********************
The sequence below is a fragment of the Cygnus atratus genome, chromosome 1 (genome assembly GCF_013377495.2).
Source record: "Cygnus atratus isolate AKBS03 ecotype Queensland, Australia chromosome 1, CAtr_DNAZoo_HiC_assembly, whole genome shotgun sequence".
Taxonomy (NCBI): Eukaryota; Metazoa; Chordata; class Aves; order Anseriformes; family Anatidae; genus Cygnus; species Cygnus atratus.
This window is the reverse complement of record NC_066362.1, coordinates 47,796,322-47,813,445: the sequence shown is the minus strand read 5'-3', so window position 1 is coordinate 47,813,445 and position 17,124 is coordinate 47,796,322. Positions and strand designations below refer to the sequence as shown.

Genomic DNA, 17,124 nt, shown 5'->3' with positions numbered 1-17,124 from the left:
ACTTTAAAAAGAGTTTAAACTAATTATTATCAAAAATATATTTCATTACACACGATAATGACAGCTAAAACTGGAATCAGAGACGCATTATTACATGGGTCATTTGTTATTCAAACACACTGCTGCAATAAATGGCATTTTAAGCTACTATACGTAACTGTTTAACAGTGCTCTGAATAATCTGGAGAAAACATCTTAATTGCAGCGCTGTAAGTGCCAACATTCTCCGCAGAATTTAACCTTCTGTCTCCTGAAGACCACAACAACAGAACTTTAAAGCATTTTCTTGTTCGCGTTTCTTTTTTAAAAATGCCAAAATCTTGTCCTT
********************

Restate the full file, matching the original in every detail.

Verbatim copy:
The sequence below is a fragment of the Cygnus atratus genome, chromosome 1 (genome assembly GCF_013377495.2).
Source record: "Cygnus atratus isolate AKBS03 ecotype Queensland, Australia chromosome 1, CAtr_DNAZoo_HiC_assembly, whole genome shotgun sequence".
Taxonomy (NCBI): Eukaryota; Metazoa; Chordata; class Aves; order Anseriformes; family Anatidae; genus Cygnus; species Cygnus atratus.
This window is the reverse complement of record NC_066362.1, coordinates 47,796,322-47,813,445: the sequence shown is the minus strand read 5'-3', so window position 1 is coordinate 47,813,445 and position 17,124 is coordinate 47,796,322. Positions and strand designations below refer to the sequence as shown.

Genomic DNA, 17,124 nt, shown 5'->3' with positions numbered 1-17,124 from the left:
ACTTTAAAAAGAGTTTAAACTAATTATTATCAAAAATATATTTCATTACACACGATAATGACAGCTAAAACTGGAATCAGAGACGCATTATTACATGGGTCATTTGTTATTCAAACACACTGCTGCAATAAATGGCATTTTAAGCTACTATACGTAACTGTTTAACAGTGCTCTGAATAATCTGGAGAAAACATCTTAATTGCAGCGCTGTAAGTGCCAACATTCTCCGCAGAATTTAACCTTCTGTCTCCTGAAGACCACAACAACAGAACTTTAAAGCATTTTCTTGTTCGCGTTTCTTTTTTAAAAATGCCAAAATCTTGTCCTT